Strategically placed coffee hubs line the town square in Johns Hopkins University Applied Physics Laboratory
In Johns Hopkins University Applied Physics Laboratory, large communal spaces organize the design; a three-story entrance plaza operates as a knuckle between the existing campus to the north and a new campus expansion to the west. The plaza leads to a town hall inside in the form of a four-story atrium with labs and workspaces intertwined and unassigned collaborative spaces for greater social integration. The circulation between labs and workplace operate like a gallery and collaboration zone. Within this town square environment, everyone will be aware of the work other teams are doing, and whenever something interesting happens or a celebration is planned, everyone will know where to go.
Johns Hopkins University Applied Physics Laboratory
Zoning for Variety and Choice
Cities are zoned with different areas set aside for different types of activities: commercial, retail, industrial, arts, and residential, for example. When people move from one area to another, they know where to find bustling streets, great restaurants and bars or quiet neighborhoods. People move based on what they want to do and experience; each zone has different characteristics for different activities. That’s the way workplaces should be.
The hobgoblin of workplace design is the open office. You cannot browse the web without seeing an article vilifying the open office and promoting the need for more privacy. The reality is that choice is essential to meeting the needs of a workforce with varying needs. People excel in different work settings and a one-size-fits-all approach to workplace design is ineffective. Many workers are exhilarated by energy and a social atmosphere and need only a pair of headphones to concentrate while others require absolute quiet and solitude to get work done. Well-planned workplace zones for energy or quiet (and the many other states in between) create a balanced work environment catered to work styles across the spectrum.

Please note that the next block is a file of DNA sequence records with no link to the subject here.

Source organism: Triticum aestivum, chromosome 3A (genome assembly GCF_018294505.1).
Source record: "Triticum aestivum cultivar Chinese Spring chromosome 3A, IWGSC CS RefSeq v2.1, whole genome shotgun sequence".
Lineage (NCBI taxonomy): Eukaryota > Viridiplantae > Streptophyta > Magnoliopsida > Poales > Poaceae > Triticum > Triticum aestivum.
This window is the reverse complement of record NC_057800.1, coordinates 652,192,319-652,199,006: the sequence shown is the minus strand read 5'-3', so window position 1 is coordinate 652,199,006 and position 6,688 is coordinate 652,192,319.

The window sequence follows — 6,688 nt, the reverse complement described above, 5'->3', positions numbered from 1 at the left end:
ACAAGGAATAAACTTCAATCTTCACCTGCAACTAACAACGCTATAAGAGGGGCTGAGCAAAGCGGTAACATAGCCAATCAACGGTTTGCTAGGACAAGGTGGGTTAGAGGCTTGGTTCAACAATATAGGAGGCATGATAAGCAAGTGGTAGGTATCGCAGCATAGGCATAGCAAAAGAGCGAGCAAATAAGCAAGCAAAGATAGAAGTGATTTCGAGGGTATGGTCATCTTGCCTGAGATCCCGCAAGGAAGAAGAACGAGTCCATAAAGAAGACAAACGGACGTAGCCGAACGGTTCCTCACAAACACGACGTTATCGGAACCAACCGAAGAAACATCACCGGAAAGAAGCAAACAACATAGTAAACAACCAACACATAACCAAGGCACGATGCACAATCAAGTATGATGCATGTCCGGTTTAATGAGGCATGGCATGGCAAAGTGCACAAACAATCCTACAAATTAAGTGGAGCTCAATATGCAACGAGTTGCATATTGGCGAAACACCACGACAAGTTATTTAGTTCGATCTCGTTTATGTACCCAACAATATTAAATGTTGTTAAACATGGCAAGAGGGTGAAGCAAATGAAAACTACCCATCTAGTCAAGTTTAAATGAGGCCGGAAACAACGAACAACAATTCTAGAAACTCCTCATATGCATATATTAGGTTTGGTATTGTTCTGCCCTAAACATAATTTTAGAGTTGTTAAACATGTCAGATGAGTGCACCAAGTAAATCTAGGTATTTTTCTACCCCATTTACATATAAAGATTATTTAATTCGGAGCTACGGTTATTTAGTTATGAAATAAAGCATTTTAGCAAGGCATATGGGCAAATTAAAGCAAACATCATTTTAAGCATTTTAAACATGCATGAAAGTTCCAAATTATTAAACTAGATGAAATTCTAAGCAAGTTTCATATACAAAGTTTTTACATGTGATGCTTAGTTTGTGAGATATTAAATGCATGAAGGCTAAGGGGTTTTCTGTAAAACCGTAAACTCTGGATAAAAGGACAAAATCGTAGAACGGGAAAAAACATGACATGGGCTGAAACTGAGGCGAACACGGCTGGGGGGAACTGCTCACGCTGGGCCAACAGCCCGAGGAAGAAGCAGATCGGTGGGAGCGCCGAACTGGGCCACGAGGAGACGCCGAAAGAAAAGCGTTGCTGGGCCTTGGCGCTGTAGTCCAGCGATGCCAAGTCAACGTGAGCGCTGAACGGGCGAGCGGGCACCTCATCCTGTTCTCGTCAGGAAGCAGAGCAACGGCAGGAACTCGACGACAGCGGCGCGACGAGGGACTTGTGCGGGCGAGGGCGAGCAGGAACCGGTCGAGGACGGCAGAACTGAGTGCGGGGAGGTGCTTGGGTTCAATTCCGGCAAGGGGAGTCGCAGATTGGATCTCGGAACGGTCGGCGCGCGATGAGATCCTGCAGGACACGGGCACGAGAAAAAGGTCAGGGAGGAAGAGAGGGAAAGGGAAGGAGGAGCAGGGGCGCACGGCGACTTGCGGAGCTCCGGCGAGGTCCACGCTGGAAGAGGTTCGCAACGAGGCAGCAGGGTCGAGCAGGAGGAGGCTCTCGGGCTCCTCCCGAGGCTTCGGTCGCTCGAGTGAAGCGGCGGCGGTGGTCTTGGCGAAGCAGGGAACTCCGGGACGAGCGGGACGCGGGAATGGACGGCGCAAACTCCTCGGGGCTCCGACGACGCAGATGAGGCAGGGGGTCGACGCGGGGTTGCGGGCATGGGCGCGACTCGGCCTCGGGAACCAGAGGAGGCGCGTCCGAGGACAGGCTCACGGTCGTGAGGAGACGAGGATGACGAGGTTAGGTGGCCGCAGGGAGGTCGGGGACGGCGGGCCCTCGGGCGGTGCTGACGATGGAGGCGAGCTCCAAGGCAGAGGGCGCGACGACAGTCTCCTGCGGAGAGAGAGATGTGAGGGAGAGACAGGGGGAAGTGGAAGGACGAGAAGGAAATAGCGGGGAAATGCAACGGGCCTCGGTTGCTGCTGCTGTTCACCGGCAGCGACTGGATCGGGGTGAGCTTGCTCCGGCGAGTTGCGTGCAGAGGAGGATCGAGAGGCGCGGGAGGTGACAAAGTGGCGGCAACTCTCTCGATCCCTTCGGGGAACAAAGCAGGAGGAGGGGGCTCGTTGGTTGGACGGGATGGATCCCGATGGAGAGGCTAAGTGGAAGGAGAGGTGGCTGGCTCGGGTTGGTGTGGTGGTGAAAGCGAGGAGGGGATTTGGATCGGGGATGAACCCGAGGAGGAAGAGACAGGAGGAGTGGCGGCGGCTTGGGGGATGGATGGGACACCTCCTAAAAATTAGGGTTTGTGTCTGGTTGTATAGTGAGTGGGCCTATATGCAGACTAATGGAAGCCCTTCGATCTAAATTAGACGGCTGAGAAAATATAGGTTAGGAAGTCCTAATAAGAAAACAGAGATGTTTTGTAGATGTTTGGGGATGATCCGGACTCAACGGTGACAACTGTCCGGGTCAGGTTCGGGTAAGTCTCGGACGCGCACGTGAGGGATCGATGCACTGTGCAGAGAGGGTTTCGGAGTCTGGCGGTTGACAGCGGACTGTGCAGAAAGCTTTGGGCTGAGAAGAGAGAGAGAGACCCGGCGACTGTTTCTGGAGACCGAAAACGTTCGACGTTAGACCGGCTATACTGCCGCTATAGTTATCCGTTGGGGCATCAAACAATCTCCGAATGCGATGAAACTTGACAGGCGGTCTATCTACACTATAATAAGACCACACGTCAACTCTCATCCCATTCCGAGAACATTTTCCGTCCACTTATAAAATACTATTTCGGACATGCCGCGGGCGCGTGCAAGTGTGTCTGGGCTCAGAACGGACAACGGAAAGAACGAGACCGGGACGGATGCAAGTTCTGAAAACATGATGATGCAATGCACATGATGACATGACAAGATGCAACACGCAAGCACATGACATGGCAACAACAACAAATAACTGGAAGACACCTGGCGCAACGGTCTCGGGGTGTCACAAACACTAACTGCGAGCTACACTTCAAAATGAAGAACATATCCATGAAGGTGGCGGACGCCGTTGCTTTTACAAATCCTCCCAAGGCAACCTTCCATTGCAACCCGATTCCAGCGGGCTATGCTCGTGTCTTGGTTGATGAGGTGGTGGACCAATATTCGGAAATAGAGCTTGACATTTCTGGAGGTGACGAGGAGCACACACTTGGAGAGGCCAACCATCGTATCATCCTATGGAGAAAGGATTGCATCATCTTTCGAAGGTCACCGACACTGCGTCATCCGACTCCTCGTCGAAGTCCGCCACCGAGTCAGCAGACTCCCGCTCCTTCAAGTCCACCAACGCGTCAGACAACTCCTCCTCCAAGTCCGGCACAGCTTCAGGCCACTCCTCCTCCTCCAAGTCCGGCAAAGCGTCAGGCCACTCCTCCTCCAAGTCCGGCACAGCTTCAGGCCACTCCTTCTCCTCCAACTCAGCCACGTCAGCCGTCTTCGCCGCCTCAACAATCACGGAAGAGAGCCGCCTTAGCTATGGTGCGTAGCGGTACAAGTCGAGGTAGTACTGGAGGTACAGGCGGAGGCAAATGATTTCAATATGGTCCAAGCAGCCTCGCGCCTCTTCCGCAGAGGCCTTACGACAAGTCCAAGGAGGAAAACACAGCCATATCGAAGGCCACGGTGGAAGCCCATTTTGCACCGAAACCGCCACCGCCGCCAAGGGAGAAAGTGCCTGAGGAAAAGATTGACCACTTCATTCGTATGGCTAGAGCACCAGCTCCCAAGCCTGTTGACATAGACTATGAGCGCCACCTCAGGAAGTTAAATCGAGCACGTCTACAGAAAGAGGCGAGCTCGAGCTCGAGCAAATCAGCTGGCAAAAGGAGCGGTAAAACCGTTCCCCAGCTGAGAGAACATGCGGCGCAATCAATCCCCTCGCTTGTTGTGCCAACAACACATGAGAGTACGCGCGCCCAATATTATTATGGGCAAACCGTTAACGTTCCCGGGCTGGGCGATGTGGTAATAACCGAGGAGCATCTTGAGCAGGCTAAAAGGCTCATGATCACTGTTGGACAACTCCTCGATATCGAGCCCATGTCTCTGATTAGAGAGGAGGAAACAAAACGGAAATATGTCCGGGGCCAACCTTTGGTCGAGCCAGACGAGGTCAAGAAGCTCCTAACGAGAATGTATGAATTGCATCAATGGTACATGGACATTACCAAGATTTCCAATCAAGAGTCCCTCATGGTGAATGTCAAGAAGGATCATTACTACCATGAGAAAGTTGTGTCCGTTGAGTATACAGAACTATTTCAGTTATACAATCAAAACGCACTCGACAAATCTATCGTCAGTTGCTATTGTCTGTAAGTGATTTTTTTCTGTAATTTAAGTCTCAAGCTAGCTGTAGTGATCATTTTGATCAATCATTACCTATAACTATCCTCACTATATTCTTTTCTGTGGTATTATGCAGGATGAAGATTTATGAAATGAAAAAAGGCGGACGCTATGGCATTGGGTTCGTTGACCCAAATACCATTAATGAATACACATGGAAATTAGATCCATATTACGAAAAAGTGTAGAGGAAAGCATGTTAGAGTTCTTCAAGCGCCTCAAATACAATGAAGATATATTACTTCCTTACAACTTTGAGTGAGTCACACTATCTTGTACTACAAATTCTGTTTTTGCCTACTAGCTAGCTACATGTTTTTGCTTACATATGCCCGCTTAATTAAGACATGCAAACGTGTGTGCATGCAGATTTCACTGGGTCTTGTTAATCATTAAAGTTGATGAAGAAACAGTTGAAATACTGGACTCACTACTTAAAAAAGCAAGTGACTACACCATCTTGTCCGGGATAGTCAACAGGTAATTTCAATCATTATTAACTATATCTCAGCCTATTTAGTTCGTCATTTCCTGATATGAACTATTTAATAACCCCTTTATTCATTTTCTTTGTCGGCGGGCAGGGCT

When we designed the new headquarters for CA Ventures, we designed it much like a collegiate campus with diagonal cuts across the environment that evoke the feeling of a campus quad while zoning the space into different functions for teaming and collaboration. Much like you’d find on a campus, we even included a green zone featuring a living wall that anchors both the reception area and main staff quad.
Let the Only Constant Be Change
If there’s one certain about cities, it’s change. Businesses recede and others emerge, restaurants open and close, homes are rebuilt, buildings are repurposed with new uses. The transformation of cities includes seasons and even the transition from day to night. They are living, breathing entities with tremendous variability, which keeps them fresh and exciting to those who call them home.
Likewise, the workplace should include variety and flexibility; studies show that creativity is increased with changes in environment. Successful workplaces inherently include floors with unique spatial and material palette experiences that offer choice to the mobile worker. Customizable lighting accentuating quiet mornings and busy middays to the casual collaboration in the early evening makes the workplace even more comfortable and effective. As cities change over time, adaptability to change is essential for the micro-city workplace. For example, shapeshifting spaces that easily transform from dedicated team rooms to quiet independent work areas allow for changes in workflow. Simpler table-based workstations allow teams to reconfigure their work settings based on mood and project needs. If something is not working, just change it.
Michigan Plaza Pop Up and Lounge
Be cosmopolitan: Mix people and purpose